Two conservative groups have earned court time this week over cases tied to the missing emails of former IRS employee Lois G. Lerner, moving the matter from Capitol Hill to the courtroom.
Legal watchdog group Judicial Watch and voter-rights group True the Vote are pursuing separate cases trying to get to the bottom of Ms. Lerner’s emails and the IRS’s targeting of conservative and tea party groups.
Judicial Watch, which has forced release of a number of key IRS documents in the scandal, said the agency broke the law by not informing them of Ms. Lerner’s 2011 computer hard drive crash, which IRS officials say has likely caused some of her emails to be lost forever.
A status conference for Judicial Watch’s case — a lawsuit against the IRS for failing to comply with Freedom of Information Act requests — is scheduled for Thursday.
Meanwhile, True the Vote, which argues it was unfairly targeted, wants the court to order an independent examination of IRS computers “to prevent any further destruction of evidence, whether inadvertent or intentional.”
A hearing on True the Vote’s motion is scheduled for Friday.
The moves come after IRS Commissioner John Koskinen and Republicans on Capitol Hill have repeatedly clashed over the lost emails and over whether the agency took enough steps to try to recover them.
But Daniel J. Metcalfe, who served as the founding director of the Justice Department’s Office of Information and Privacy for more than 25 years, said even Mr. Koskinen could only provide so much information.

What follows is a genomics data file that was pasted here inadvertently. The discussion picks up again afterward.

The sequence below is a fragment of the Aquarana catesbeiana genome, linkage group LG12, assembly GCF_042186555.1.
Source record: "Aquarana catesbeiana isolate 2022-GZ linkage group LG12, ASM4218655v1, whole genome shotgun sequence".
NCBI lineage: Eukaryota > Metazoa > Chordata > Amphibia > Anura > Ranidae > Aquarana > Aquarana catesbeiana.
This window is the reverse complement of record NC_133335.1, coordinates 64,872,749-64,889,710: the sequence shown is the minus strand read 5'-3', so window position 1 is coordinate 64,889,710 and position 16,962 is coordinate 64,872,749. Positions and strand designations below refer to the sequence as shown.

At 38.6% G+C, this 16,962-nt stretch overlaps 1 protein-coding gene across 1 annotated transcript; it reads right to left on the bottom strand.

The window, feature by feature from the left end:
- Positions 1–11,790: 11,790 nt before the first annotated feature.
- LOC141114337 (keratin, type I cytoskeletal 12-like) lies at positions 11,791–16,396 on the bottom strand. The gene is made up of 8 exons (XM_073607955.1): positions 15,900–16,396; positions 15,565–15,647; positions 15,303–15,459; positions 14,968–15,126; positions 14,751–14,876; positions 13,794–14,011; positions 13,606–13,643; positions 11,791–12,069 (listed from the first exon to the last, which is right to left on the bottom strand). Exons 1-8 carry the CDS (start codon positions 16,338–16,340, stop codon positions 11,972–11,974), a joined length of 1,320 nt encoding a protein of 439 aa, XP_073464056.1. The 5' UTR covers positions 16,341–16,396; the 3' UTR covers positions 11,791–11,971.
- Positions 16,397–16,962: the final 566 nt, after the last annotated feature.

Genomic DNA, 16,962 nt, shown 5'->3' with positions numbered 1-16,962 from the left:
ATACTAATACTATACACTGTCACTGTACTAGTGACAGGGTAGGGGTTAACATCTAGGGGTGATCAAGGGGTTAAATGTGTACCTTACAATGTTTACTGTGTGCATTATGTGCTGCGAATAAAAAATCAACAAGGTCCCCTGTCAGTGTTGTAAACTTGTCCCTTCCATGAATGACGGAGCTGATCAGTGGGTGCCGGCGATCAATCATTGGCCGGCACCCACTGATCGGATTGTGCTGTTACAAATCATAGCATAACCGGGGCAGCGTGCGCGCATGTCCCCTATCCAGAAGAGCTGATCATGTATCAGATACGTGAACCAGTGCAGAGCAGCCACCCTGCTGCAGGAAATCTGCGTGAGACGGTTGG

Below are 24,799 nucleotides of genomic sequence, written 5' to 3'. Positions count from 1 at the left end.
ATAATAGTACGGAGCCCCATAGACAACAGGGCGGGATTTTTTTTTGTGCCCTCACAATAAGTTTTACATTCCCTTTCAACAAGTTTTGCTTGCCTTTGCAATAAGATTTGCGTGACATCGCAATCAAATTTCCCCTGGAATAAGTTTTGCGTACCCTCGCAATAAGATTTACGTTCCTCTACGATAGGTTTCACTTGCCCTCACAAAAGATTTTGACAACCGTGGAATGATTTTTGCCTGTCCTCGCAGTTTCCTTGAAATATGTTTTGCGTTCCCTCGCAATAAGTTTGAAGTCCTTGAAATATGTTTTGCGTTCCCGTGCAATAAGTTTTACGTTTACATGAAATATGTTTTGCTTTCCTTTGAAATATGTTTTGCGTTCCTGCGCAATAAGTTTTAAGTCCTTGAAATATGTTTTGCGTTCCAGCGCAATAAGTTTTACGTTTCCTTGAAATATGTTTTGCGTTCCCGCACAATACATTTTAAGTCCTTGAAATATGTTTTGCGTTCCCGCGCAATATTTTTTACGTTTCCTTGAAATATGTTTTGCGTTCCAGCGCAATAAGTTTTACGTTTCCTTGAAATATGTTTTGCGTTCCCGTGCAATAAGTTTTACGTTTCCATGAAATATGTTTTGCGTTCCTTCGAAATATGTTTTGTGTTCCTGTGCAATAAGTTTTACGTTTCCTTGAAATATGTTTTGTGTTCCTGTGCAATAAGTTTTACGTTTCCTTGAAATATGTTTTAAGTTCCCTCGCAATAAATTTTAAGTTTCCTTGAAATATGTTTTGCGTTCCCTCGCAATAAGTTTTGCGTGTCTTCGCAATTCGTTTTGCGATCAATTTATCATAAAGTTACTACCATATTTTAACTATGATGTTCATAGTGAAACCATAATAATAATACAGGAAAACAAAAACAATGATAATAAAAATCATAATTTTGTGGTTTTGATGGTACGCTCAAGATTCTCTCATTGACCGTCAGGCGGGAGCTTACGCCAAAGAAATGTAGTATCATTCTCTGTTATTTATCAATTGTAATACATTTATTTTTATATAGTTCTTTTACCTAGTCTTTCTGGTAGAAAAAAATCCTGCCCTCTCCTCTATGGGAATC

“You don’t want the guy at the top who doesn’t have direct knowledge of anything. You want the electronic records manager — the guy to whom Lois Lerner and any other crash victims would have gone for email restoration so that they could continue their work,” said Mr. Metcalfe, now the executive director of the Collaboration on Government Secrecy at American University’s Washington College of Law.
“It does seem quite suspicious that the employees engaged in controversial activities here had computer crashes, as opposed to there being a systemic crash. And it is awfully suspicious that the agency has been unable to reconstruct through a back-up system what it says was lost,” he said.
Judicial Watch, a conservative group that advocates for more government transparency, had sought communications from Ms. Lerner and other IRS employees regarding the review and approval process for tax-exempt organizations and sued in October, after which the agency began to produce some records on a rolling basis.
Ms. Lerner ran the division of the IRS that improperly scrutinized tea party and conservative groups’ applications for tax-exempt status.
The group said the IRS’s “apparent destruction” of records and failure to notify the court of the missing emails necessitated an immediate conference.
True the Vote, a group that works to pass stronger voter ID laws, first sued the IRS last May in a bid to secure its tax-exempt status, which was subsequently granted in November.
District Judge Emmet G. Sullivan, who granted the hearing in Judicial Watch’s case, also appointed a special prosecutor to investigate the corruption trial of former Alaska Sen. Ted Stevens and upbraided federal prosecutors for intentionally withholding evidence when he threw out Mr. Stevens’ convictions on charges of ethics violations.
But Carl Tobias, a professor at the University of Richmond School of Law, said federal judges are reluctant to enter a political fight unless it’s really necessary.
“I doubt that the federal judges, especially on the D.C. District, will want to be embroiled in a political dispute that may be resolving itself without too much judicial intervention,” Mr. Tobias said.
The IRS said it does not comment on pending litigation.